NEVER MIX VINEGAR WITH HYDROGEN PEROXIDE: Mixing vinegar and hydrogen peroxide together can create peracetic acid, a strong oxidizer and severe irritant to the skin, eyes, and respiratory system.

Natural Ant Killer Bait Recipes

Ants form social colonies of a few hundred ants up to several million individuals. Spraying a few ants crawling around your house won’t clear the problem until you eliminate the colony and the queen. This bait recipe uses sugar or protein to attract the ants and borax (buy on Amazon) to kill them.

Sugar Recipe: Combine 3-tablespoons (40 g) sugar with 1-tablespoon (25 g) borax and 1/2-cup (125 mL) hot water, then stir until everything is dissolved. Allow to cool.

Protein Recipe: Create a 2:1 mixture of peanut butter and borax. For example, mix together 2-tablespoons of peanut butter with 1-tablespoon of borax.

If the ants don’t feed on the bait, they are not bringing the borax back to the colony so it is best to use both types of baits. Sugar is usually the best bait for ants in your home but sometimes ants are looking for protein. Ants need liquid carbohydrates (sugar water) to feed all of the adults in the colony, but their young larvae and queen also need protein to grow. It really depends on what the colony needs at that moment. They are not common, but some ants are meat-eaters that don’t feed on sugar at all.

After ingesting the bait, individual ants will die in about 48 hours and most colonies will die in 7-10 days. Use multiple baits for large, established ant colonies and they may take additional weeks so make sure to refresh the baits after a week or two.

Natural Ant Killer Bait Containers and Placement

Put the bait into small containers and place them where you see ants. When possible, track the ants back to their nest or where they are entering the area. Put the bait at those locations makes it easy to access for the ants and they have even less reason to come into your house.

Bottle caps work great to hold the bait but they are prone to tip over, use double stick tape, rubber cement, or even a small dot of hot glue to hold them in place. Our favorite is to recycle the plastic condiment containers from our carryout and delivery food orders; just rinse them out, add the bait, and make a couple holes so the ants can get in.

Remember ants don’t like vinegar, so recycling container that held vinegar-based items like pickles or ketchup will be less effective. You can also purchase small containers with lids (buy on Amazon) for just a few dollars and always have them when you need them – they even have compostable options.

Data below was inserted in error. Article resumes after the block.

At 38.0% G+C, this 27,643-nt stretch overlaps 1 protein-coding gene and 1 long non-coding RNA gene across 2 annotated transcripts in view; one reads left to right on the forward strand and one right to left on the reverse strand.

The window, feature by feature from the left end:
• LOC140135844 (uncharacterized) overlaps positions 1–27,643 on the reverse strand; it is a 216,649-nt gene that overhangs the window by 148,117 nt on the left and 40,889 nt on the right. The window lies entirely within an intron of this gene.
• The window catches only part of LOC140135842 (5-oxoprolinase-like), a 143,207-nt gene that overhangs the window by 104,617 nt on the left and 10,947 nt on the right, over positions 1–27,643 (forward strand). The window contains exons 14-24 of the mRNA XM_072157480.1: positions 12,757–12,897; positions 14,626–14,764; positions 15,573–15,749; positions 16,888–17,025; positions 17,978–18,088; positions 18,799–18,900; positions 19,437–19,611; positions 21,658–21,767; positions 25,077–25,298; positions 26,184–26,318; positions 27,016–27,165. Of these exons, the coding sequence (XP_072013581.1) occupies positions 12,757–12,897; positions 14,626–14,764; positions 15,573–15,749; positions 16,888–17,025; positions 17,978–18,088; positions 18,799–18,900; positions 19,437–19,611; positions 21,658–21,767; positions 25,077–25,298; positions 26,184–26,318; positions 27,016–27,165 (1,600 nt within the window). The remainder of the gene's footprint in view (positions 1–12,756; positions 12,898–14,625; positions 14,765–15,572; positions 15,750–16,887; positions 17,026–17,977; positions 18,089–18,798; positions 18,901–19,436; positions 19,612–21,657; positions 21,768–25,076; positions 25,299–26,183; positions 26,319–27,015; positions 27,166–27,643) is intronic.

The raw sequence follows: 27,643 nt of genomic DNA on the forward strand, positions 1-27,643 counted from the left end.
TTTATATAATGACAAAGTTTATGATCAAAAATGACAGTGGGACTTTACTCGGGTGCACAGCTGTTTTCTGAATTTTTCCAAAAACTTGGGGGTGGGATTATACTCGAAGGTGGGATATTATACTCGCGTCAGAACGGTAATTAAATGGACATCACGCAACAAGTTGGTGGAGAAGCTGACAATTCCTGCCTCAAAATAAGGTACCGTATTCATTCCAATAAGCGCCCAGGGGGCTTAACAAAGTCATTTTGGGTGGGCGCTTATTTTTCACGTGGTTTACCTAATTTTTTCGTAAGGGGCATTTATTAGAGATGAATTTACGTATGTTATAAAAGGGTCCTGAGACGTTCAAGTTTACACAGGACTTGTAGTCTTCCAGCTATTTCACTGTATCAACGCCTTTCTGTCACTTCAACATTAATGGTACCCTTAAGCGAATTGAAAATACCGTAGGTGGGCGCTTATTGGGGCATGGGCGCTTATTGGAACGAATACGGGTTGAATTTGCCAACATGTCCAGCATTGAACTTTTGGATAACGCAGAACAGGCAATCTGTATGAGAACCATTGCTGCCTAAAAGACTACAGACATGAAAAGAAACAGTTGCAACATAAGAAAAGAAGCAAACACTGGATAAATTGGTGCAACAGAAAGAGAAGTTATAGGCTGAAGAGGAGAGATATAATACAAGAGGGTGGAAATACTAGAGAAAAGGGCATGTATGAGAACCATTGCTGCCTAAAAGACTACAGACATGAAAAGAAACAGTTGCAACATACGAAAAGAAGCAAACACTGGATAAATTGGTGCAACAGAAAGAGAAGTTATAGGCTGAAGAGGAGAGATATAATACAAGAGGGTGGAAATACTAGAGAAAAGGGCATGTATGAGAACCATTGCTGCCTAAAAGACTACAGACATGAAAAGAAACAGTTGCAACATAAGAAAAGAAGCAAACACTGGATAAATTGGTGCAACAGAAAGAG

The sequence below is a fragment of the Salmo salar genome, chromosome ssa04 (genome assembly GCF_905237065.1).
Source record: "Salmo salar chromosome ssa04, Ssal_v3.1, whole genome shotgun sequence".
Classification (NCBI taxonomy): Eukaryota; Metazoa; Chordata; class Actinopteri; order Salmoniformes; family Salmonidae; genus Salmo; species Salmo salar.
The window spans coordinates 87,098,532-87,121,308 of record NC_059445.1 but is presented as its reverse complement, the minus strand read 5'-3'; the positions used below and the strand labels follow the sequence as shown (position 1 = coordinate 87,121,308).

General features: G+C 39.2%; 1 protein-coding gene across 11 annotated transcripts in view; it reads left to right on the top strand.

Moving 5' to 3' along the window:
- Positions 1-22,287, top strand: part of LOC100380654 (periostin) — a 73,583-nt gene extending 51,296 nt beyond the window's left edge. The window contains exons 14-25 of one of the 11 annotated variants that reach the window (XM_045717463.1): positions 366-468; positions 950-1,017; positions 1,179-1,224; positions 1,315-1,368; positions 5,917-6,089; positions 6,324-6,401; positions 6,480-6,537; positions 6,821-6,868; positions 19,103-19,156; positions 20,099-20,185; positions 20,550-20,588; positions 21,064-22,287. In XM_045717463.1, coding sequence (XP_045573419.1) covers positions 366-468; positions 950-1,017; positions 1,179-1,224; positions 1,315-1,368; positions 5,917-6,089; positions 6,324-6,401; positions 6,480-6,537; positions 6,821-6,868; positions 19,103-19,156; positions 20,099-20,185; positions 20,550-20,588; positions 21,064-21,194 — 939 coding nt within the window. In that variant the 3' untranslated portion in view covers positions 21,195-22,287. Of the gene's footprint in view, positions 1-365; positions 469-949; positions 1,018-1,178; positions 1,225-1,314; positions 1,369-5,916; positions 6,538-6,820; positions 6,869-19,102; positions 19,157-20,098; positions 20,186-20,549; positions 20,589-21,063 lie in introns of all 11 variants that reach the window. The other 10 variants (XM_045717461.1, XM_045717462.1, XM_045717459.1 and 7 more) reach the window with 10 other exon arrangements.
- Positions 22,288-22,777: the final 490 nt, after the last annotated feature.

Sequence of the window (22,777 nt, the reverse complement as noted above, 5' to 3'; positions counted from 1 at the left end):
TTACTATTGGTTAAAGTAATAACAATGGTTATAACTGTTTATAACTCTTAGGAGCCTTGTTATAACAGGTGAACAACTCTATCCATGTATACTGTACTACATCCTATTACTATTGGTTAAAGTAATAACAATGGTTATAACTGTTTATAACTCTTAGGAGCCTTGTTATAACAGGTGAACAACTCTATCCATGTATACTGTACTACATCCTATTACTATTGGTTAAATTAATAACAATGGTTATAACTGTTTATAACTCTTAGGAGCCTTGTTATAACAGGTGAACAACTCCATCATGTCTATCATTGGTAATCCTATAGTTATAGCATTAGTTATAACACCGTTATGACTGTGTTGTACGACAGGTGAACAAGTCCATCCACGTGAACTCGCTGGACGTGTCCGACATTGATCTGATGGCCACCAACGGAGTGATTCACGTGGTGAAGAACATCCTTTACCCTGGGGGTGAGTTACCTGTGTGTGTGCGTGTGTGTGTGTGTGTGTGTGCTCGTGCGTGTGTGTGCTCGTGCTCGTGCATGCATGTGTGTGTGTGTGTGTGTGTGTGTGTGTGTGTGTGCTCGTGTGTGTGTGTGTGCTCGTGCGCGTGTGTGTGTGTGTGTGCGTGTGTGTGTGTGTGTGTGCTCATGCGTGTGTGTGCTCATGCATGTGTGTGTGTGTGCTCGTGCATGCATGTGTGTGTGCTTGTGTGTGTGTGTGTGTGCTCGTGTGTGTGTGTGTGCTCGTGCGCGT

Here’s a great tip to get the baits into cracks and other small spaces where you see ants. Cut a drinking straw into 2-inch lengths and fill the straw with bait. This works great for the protein baits and with some modification you can also use sugar bait. Use only enough water to dissolve the borax and then add sugar until you get a syrupy gel consistency that will hold itself in the straw.

If the ants seem to ignore your baits then you need to adjust. The best way is to follow the ant trail to see what is attracting them and change your bait. In place of sugar you can try honey, syrup, fruit juice and even fruit slices. Try replacing peanut butter with bacon grease or cheese. When in doubt, mix borax with whatever the ants are already feeding on.

Sometimes ants will not feed on the bait if it has too much borax or too much/too little water. The ratios given are general starting points that work well in most situations but adjust to get the best results for your ant problem. Keep reducing the amount of borax until the ants take the bait – it will just take a bit longer to kill them because they get less with each bite.

How Borax Kills Ants

Borax kills ants in two ways. The primary mechanism happens when ants ingest the liquid bait. Borax disrupts the ant’s digestive system and they die from starvation after about 1 or 2 days. Ants share liquid food with the colony using a process called trophallaxis, each time they regurgitate the bait spreads to other ants, larvae, and the queen. Most colonies will die in 5-7 days but large colonies may take a few weeks.

Borax can also kill ants even if it isn’t ingested. When ants crawl through borax the powder scratches the ant’s exoskeleton causing them to lose body fluids and die. Sprinkling dry borax powder on ant trails and access points can also be effective to kill individual ants and keep them out of your home but baits work much better to kill the colony.

Fun Fact: most species of adult ants can’t eat solid food, their waist is so thin they can only consume liquid. Solid food is fed to their larvae who partially digest it and then regurgitate a liquid rich in nutrients for adults to eat. Ant larvae need protein to grow and workers provide protein and carbohydrates to the queen to lay more eggs.

Why Borax Ant Killer is Safe

Borax is a naturally occurring mineral that is commonly used in detergents, cleaners, cosmetics, teeth whiteners, fire retardants, and enamels. Borax powder is different from boric acid powder even though they look similar and have some similar properties. Both are found in nature but boric acid is commonly manufactured by reacting borax with a strong acid, such as hydrochloric acid.